An Oakland, Calif., referendum on raising the city's minimum wage from $9 to $12.25 an hour is raising concerns among social-service charities, which fear the hike will force large-scale cutbacks in job-training programs, the San Francisco Chronicle reports.
If approved in November, the Lift Up Oakland ballot measure would raise minimum pay for all workers on March 1. Nonprofit leaders are backing a competing plan, set to go before the City Council on Tuesday, that would allow charities and small businesses to implement the increase more gradually.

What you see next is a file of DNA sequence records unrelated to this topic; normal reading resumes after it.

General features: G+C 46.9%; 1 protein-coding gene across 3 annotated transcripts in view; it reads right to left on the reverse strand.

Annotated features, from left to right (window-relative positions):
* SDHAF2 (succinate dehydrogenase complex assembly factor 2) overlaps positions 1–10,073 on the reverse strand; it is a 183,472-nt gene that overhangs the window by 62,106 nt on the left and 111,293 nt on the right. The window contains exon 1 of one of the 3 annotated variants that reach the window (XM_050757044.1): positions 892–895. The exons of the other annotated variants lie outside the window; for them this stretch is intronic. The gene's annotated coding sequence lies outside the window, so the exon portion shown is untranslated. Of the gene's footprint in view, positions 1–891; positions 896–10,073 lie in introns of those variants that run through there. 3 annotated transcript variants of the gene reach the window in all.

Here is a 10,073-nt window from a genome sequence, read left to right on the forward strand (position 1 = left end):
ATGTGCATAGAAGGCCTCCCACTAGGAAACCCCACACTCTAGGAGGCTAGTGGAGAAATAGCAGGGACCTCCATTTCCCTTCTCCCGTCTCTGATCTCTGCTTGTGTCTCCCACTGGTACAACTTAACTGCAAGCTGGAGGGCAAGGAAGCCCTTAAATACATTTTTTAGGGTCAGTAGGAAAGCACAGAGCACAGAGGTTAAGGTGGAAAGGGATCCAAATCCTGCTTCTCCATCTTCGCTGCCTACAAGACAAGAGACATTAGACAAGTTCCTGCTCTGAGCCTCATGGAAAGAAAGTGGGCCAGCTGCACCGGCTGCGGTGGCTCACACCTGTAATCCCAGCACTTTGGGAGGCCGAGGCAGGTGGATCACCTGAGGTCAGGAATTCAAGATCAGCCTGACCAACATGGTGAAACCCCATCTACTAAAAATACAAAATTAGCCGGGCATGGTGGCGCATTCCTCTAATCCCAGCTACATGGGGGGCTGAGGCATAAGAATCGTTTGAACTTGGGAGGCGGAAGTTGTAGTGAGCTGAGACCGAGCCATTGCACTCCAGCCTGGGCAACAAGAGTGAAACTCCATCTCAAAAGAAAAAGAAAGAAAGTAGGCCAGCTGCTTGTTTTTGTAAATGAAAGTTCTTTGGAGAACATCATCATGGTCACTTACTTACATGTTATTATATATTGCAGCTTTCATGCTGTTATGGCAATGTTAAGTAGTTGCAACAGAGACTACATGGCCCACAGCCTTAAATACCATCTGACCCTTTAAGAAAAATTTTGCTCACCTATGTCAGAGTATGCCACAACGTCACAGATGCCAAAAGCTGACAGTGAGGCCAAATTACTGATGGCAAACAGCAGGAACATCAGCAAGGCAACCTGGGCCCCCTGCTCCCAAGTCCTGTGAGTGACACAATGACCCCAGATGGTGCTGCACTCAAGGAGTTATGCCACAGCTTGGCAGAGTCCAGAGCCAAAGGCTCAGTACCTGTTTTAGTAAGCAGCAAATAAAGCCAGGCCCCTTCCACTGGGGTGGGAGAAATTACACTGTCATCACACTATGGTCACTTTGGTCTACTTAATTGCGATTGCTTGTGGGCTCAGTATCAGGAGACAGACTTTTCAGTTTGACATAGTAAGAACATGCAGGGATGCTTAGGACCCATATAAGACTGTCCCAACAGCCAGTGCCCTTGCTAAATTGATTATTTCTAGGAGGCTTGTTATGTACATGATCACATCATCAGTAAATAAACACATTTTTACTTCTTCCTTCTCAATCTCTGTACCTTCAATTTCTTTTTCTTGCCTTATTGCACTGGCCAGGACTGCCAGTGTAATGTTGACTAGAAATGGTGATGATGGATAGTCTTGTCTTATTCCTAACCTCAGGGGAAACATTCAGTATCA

Nonprofit officials say they support a higher minimum wage but that an all-at-once increase would force donor- and grant-dependent groups with limited resources to slash slots for paid training programs aimed at helping needy teens, parolees, and other at-risk populations find long-term employment. Backers of the alternative hope it will sap support for Lift Up Oakland, which if approved by voters would become city law even if the council passes its own wage plan.